Building Social Cohesion Among Diverse Youth During COVID-19

Insights from the Pilot Phase of the Youth Unity Project


June 8, 2023


June 8, 2023

The United States has a long, complex history of immigration that has shaped how we view the country—its strengths, its shortcomings, as well as its promise to be a sum greater than its parts. For us to reach our fullest potential as individuals and as a nation, it is incumbent on us to understand and explore our many immigration journeys.

However, public debate around immigration is more divisive now than it has been in generations. Throughout the COVID-19 crisis, this widening divide has quickly created an environment in which youth, both new immigrants and those within the receiving community, feel less connected, engaged, and empowered to create their own, bold vision for a cohesive nation.

What began before the global pandemic as a kernel of an idea between YMCA of the USA (Y-USA) and New American Economy (now the American Immigration Council) suddenly gained new urgency and meaning. Both organizations, committed to equity, inclusion, and the celebration of diversity, recognized that the potential to attain these values begins with young people. It was with this vision that the Youth Unity Project began to take shape.

The Youth Unity Project, a joint effort created by Y-USA and the Council, connects young, new immigrants with young people in their respective receiving communities and teaches them about immigration in the United States. Throughout the process, the young people engage on issues related to social justice, belonging, and social cohesion.

  1. Educate participants on the basics of the U.S. immigration system;
  2. Foster meaningful cross-cultural engagement and cooperation between immigrant youth and receiving- community youth;
  3. Increase the likelihood that participants pursue civic engagement and community involvement beyond the program; and,
  4. Train a cohort of young leaders to educate and facilitate productive dialogue around the immigration issue among diverse youth.

The key to meeting these goals starts with youth empowerment and education in spaces—both virtual and physical— that bring immigrant youth and receiving-community youth together. In 2021, the pilot phase of the Youth Unity Project took place in 10 YMCA locations across the country. Conducted over 9 and 12 weeks with one to two sessions per week, the pilot project recruited 207 youth participants; 15 percent of the participants were immigrants and 68 percent were the children of immigrants.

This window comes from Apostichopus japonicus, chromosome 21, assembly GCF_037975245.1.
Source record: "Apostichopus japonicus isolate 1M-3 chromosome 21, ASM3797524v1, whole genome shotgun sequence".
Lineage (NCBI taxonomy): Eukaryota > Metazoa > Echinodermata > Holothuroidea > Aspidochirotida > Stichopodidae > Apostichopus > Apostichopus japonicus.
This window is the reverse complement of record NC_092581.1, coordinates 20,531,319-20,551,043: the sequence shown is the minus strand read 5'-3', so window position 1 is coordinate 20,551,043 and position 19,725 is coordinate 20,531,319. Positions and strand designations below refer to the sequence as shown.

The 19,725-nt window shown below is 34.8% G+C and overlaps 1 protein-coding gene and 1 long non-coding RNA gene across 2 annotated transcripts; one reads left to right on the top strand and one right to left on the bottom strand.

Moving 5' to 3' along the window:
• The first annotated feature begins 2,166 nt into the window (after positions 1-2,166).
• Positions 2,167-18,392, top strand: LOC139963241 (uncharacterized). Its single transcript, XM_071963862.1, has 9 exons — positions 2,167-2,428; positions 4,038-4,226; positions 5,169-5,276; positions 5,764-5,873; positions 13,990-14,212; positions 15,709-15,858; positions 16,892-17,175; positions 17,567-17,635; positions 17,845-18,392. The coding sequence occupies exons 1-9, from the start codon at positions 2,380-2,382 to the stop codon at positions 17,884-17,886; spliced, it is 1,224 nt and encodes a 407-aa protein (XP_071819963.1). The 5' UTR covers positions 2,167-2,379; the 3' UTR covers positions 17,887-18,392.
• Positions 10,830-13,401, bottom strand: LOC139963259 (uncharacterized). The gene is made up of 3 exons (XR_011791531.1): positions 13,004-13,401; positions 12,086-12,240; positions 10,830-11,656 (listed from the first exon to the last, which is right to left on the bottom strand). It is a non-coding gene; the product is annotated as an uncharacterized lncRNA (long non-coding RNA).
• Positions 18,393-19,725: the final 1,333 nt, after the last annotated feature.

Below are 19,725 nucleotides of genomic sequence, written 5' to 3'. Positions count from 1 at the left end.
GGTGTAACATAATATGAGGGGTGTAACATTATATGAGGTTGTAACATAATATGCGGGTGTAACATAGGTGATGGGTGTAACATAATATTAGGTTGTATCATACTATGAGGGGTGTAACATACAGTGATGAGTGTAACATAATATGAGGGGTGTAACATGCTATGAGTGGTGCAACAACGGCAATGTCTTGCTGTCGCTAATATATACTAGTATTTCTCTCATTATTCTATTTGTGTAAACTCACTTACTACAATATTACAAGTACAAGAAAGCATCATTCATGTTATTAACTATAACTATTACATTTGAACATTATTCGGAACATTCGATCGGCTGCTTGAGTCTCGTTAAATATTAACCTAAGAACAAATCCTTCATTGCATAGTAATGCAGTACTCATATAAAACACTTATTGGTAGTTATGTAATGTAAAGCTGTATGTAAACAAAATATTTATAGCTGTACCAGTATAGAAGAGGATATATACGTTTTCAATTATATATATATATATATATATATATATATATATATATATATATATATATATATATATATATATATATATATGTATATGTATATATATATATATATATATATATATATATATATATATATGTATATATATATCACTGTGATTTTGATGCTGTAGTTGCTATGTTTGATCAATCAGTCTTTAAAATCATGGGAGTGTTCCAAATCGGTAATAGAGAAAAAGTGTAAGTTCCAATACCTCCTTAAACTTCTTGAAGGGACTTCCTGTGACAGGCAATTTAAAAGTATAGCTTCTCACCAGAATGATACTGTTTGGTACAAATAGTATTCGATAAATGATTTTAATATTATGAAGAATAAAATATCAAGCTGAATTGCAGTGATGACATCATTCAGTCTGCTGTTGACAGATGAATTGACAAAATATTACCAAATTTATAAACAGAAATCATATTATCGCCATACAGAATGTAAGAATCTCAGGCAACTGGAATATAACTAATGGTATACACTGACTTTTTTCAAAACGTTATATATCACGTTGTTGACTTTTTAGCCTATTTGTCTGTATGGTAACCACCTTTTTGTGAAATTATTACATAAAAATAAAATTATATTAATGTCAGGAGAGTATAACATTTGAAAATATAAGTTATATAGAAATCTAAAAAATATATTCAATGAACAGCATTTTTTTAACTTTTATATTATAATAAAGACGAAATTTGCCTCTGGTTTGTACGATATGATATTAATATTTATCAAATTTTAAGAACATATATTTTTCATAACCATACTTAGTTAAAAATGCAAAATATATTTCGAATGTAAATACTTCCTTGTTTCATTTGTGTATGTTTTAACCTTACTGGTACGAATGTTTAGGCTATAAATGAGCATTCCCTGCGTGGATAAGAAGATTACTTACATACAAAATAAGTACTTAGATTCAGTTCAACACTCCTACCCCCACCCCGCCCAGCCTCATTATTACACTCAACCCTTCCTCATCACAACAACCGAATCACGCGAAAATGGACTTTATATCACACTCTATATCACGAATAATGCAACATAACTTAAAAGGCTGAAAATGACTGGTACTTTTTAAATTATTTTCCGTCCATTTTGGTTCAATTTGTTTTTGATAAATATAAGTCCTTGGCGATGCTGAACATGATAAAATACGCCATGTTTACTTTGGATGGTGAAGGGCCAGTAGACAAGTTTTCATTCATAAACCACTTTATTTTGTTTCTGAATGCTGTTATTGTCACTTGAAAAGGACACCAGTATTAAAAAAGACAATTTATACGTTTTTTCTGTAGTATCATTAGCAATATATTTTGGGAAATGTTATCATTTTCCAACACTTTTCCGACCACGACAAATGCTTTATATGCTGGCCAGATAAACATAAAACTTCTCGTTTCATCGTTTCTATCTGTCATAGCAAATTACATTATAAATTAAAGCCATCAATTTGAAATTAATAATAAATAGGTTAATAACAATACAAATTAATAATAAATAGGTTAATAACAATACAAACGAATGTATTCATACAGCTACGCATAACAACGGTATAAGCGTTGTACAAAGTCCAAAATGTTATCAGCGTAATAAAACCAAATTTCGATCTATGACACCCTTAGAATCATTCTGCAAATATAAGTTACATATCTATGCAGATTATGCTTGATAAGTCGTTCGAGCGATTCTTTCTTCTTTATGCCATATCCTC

• Increasing understanding of the U.S. immigration system: In the pre-program survey, 34 percent of the participants reported they had learned nothing in school about the U.S. immigration system and 62 percent said they had learned only a little. After completing the program, the share of the participants who said they knew some or a lot about the U.S. immigration system increased from 46 percent in the pre-program survey to 80 percent in the post-program survey.
  • Encouraging critical thinking: About 53 percent of participants said the program made them think differently about how they read the news. The share of participants who believed that immigration is good for America also increased from 74 percent to 84 percent.
  • Promoting cross-cultural dialogue and understanding: After going through the program, higher shares of participants reported they talked with other young people from different cultures or ethnic backgrounds (from 78 percent in the pre-program survey to 90 percent in the post-program survey), while being able to find more similarities among them (from 78 percent to 86 percent).
  • Developing appreciation of differences and awareness of bias: The program helped more participants develop a strong connection to their own family’s immigration history and cultural background (from 66 percent to 83 percent). A higher share of participants also reported being aware of their own biases around skin color, language, appearance, age, or religion (from 80 percent to 88 percent). Additionally, when communicating with people from different backgrounds, many participants found it most difficult to overcome language barriers and handle issues related to biases, racism, and privileges. About 43 percent of participants reported this program made them feel more comfortable communicating with a diverse group of people.
  • Fostering social cohesion and civic engagement: Nearly 62 percent of the participants felt division in the country, their community, or their home. Many think we can become less divided through education, communication and connection, and advocacy. After finishing the program, participants were more likely to feel a strong connection to their communities (from 64 percent to 72 percent) and volunteer or help others (from 53 percent to 69 percent).

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